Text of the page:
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Arrone (Terni province)

A town of SE Umbria: 42°35N, 12°46.6E. Altitude: 239 m. Population in 2003: 2700.

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The core of the old town: the belfries are those of S. Maria Assunta the parish church, and on the hill S. Giovanni Battista.

Arrone is a picturesque clump of houses surrounded by a medieval wall on a hill over­looking the Nera river, 15 km east of Terni on the SS209, the main road northwards thru the Valnerina to Ferentillo (5 km) and Cerreto di Spoleto (36 km). It is a good base for canoeing, horseback riding, and mountain walks.

In addition to the natural beauty of the area, the town has two good churches with particularly nice frescoes: S. Maria Assunta and S. Giovanni Battista.

A proper website is in the works, since I've been to Arrone and walked much of the surrounding area. Here is my first step in that direction:

[image ALT: A wall painting depicting a naked baby on a small heap of straw on the ground, with to our right, an old man, looking very tired, seated on a chest and leaning on a staff; to our left, a young woman, kneeling, in a long mantle, with behind her three shepherds, also kneeling. In the background, à straggling procession of half a dozen horses and people on foot, winding their way thru an idealized rural landscape; and above, four flying angels singing from sheet music. It is a fresco of the Nativity in the church of S. Maria Assunta, at Arrone in eastern Umbria (central Italy), and serves as the icon for my subsite on the churches of Arrone.]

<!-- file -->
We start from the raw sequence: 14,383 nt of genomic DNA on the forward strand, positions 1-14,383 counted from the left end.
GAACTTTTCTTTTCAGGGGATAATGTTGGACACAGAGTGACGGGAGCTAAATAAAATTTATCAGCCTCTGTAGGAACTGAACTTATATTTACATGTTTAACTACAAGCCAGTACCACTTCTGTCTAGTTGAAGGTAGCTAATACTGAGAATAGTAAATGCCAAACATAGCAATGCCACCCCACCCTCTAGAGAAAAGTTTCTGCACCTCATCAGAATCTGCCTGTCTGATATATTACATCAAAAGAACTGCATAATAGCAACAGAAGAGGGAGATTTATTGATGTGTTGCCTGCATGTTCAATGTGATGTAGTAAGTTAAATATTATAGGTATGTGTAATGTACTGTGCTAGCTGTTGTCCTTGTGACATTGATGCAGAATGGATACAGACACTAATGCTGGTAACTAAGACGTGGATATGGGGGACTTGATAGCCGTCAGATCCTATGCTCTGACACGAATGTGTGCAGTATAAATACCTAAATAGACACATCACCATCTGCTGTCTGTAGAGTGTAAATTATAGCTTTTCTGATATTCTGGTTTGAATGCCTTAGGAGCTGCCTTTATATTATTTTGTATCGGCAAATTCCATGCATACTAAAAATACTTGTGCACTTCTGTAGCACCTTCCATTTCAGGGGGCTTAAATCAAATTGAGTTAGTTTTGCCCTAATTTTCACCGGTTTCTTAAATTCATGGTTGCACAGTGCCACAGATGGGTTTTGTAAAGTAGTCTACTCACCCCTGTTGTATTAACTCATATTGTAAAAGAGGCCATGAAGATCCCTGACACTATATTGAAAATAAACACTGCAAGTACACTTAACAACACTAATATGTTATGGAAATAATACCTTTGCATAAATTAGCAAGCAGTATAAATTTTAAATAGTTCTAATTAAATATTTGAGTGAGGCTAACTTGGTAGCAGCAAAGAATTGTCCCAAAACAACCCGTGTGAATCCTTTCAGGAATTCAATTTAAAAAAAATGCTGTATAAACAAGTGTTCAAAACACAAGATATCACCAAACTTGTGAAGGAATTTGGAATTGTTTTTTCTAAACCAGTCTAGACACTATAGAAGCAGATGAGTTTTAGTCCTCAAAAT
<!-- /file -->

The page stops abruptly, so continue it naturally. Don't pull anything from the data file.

[3/28/14: 6 churches, 2 pages, 7 photos ]

My churches of Arrone page is a quick visual sampler of them, with a first glimpse of some of those frescoes. As usual, stay tuned.

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You may also find it useful to read these entries of my diary, which also include another photo: Sept. 2 and Sept. 3, 2000 and May 4, 2004. For further information, see the websites linked in the navigation bar at the bottom of this page.


Like most of the comuni in Italy, Arrone includes in its territory some smaller towns and hamlets, of a few hundred inhabitants if that, with a certain administrative identity of their own: as elsewhere in Italy, these are referred to as the frazioni of the comune (singular: frazione, literally a "fraction"): a complete list of them follows. I've only been to Casteldilago, a place I liked a lot and hope to return to some day: you'll find my diary account and a good photo. Any other links will be offsite.

Bonacquisto • Casteldilago • Castiglioni • Colleluccio • Colle S. Angelo • Palombare • Rosciano • Tripozzo • Valleludra • Vallecupa

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Page updated: 6 Dec 21